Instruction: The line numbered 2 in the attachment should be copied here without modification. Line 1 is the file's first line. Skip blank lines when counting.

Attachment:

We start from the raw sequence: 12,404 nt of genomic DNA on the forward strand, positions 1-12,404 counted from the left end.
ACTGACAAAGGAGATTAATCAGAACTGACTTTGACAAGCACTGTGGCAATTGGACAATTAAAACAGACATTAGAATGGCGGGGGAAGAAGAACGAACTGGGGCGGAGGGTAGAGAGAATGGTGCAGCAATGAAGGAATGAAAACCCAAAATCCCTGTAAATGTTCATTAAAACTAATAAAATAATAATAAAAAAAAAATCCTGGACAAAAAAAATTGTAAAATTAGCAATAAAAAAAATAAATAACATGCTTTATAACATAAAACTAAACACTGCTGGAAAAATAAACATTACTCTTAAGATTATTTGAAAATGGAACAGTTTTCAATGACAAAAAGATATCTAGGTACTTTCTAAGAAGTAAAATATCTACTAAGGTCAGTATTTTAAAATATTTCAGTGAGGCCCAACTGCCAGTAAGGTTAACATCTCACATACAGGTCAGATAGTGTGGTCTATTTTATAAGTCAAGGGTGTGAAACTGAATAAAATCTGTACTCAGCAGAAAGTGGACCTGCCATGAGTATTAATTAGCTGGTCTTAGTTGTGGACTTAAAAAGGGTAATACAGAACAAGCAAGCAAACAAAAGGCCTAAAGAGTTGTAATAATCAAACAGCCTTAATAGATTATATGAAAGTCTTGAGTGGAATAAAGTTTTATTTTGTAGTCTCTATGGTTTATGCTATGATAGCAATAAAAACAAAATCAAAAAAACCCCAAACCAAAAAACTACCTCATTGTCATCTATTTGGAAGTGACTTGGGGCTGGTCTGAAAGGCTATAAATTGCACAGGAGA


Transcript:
ACTGACAAAGGAGATTAATCAGAACTGACTTTGACAAGCACTGTGGCAATTGGACAATTAAAACAGACATTAGAATGGCGGGGGAAGAAGAACGAACTGGGGCGGAGGGTAGAGAGAATGGTGCAGCAATGAAGGAATGAAAACCCAAAATCCCTGTAAATGTTCATTAAAACTAATAAAATAATAATAAAAAAAAAATCCTGGACAAAAAAAATTGTAAAATTAGCAATAAAAAAAATAAATAACATGCTTTATAACATAAAACTAAACACTGCTGGAAAAATAAACATTACTCTTAAGATTATTTGAAAATGGAACAGTTTTCAATGACAAAAAGATATCTAGGTACTTTCTAAGAAGTAAAATATCTACTAAGGTCAGTATTTTAAAATATTTCAGTGAGGCCCAACTGCCAGTAAGGTTAACATCTCACATACAGGTCAGATAGTGTGGTCTATTTTATAAGTCAAGGGTGTGAAACTGAATAAAATCTGTACTCAGCAGAAAGTGGACCTGCCATGAGTATTAATTAGCTGGTCTTAGTTGTGGACTTAAAAAGGGTAATACAGAACAAGCAAGCAAACAAAAGGCCTAAAGAGTTGTAATAATCAAACAGCCTTAATAGATTATATGAAAGTCTTGAGTGGAATAAAGTTTTATTTTGTAGTCTCTATGGTTTATGCTATGATAGCAATAAAAACAAAATCAAAAAAACCCCAAACCAAAAAACTACCTCATTGTCATCTATTTGGAAGTGACTTGGGGCTGGTCTGAAAGGCTATAAATTGCACAGGAGA